9. 9. 9 Source: Global Data Landscape – Attack Techniques
  10. 10. Global Data Landscape – Targets 10 Source:
  11. 11. Global Data Landscape – Location of Threats 11 Source:
  12. 12. Keys to Protecting Company Data 12 • Identify the relevant risks • Risk Assessments (technical and legal) • Data Classification • Accept that security is not a destination, but rather a never-ending process of adapting to changing risks • Appreciate that security is not just IT's job • All stakeholders must commit to securing critical data and be accountable • Understand that good governance is key to success • Vendor management • Incident response • Continuous monitoring
  13. 13. What is the Relevance of Data Privacy? • Personal data is all about people and underpins most business processes. It can directly impact the value of a business • Data privacy compliance goes directly to: • Brand reputation • Commercial differentiation • Share price and profit (e.g. Sony) • Security is essential for privacy • Difficult to talk about one without talking about the other • Regulators are paying more attention to privacy and security • EU and other supervisory authorities (such as Information Commissioner’s Office) • US regulators at the federal and state level 13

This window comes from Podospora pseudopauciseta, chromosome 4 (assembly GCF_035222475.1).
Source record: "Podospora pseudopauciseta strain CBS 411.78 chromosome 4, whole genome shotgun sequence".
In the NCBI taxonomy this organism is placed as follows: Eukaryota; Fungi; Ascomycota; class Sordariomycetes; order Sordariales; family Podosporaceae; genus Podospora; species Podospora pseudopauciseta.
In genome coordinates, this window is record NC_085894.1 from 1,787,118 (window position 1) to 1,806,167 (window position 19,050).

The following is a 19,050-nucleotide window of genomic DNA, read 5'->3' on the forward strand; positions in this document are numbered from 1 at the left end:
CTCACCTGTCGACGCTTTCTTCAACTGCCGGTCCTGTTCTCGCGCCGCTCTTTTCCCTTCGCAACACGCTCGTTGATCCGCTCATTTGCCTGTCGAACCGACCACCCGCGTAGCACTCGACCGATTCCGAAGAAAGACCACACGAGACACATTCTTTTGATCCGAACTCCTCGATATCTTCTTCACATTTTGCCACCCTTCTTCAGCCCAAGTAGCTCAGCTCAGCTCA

14. 14. Enforcement of Privacy Laws Is a Global Priority 14 • Global enforcement is high priority • Blackshades bust involved 19 countries and more than 90 arrests globally. • takedown/international-blackshades-malware-takedown • But still difficult to enforce laws across borders • Justice Department just indicted 5 members of the Chinese military on hacking charges. • Same individuals from Unit 61398 identified in Mandiant APT-1 report • China blasted charges. No extradition treaty with China so unlikely to get traction. • criminal-charges-against-foreign-country-for- cyberspying/2014/05/19/586c9992-df45-11e3-810f-764fe508b82d_story.html